David Aaronovitch suggests, not completely seriously, that perhaps it would be better to just publish people’s tax returns publicly rather than having a High Pay Quango to regulate banker’s bonuses. As Aaronovitch says, it would be fun.
It will also destroy any semblance of privacy. If private individuals have made money in the private sector why does anyone apart from their paymasters – the shareholders – have a right to know what they are being paid?
On the other hand everyone in the public sector and in public life should be transparent with their paymasters – the public. So BBC mandarins, Newsnight presenters, civil servants and politicians should reveal how much of our money they are trousering, down to the last penny. We are the paymasters.
It seems eminently sensible that members of parliament should, as in America, publish their tax returns. It would be nice to know how Mandelson in less than a decade has gone from being broke and tearful in his Hartlepool constituency with “water pouring down the walls”, to being able to afford a £2.4 million mansion off Regent’s Park for cash. He did this during a decade in which he was a selfless public servant. Multi-millionaire John Prescott’s tax returns would be similarly interesting. Alan Duncan is wailing that he might be a millionaire, but he isn’t rich, show us the truth Dunky and we will understand.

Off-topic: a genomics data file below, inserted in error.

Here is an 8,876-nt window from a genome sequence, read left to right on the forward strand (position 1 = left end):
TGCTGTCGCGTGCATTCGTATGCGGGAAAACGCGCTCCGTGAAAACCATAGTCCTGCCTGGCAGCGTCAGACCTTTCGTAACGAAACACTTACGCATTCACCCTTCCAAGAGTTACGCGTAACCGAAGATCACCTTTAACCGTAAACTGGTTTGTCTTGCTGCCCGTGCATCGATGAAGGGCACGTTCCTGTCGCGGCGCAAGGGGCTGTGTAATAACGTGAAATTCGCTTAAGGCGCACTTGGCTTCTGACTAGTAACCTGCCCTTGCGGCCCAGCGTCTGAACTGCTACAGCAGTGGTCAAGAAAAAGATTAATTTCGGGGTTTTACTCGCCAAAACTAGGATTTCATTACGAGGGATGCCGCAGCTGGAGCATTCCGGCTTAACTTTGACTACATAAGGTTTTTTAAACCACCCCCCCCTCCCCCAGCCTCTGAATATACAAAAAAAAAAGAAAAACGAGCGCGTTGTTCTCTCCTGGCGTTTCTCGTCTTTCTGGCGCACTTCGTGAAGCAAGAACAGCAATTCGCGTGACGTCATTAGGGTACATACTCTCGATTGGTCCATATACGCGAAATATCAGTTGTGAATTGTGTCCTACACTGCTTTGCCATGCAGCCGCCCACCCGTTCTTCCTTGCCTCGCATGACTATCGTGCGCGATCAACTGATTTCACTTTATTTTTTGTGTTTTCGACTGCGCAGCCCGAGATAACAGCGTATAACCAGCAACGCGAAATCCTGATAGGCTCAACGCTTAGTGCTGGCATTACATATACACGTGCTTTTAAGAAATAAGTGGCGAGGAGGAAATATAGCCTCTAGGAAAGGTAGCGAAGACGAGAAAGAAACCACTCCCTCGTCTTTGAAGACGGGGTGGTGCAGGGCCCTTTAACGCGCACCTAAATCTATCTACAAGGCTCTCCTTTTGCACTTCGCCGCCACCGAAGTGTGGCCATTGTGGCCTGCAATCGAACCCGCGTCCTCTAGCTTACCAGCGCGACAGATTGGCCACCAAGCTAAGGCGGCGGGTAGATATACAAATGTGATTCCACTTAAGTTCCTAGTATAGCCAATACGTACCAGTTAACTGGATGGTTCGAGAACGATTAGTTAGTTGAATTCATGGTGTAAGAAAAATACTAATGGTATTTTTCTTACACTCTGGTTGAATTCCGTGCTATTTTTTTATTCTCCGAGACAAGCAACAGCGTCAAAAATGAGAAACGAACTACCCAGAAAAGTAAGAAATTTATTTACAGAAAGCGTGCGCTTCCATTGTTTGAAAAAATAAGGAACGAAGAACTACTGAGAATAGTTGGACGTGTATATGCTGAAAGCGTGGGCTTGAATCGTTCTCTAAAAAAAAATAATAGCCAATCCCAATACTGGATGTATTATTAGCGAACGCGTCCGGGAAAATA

Polly Toynbee, the multi-millionairess toff and three-house-owning, Tuscan redistributionist friend of the down-trodden, made the same demand some time back, namely for everyone to have their tax return in the public domain. Guido emailed her to ask how much she made, she demanded to know details of Guido’s tax return first. Guido gave the figure, she declined to reciprocate. She did later reveal she was getting by on a mere £117,000 basic before book advances, royalties and appearance fees. Barely enough to maintain her three residences.
So Aaronovitch, here is a chance for you to lead by example: how much did you make last year?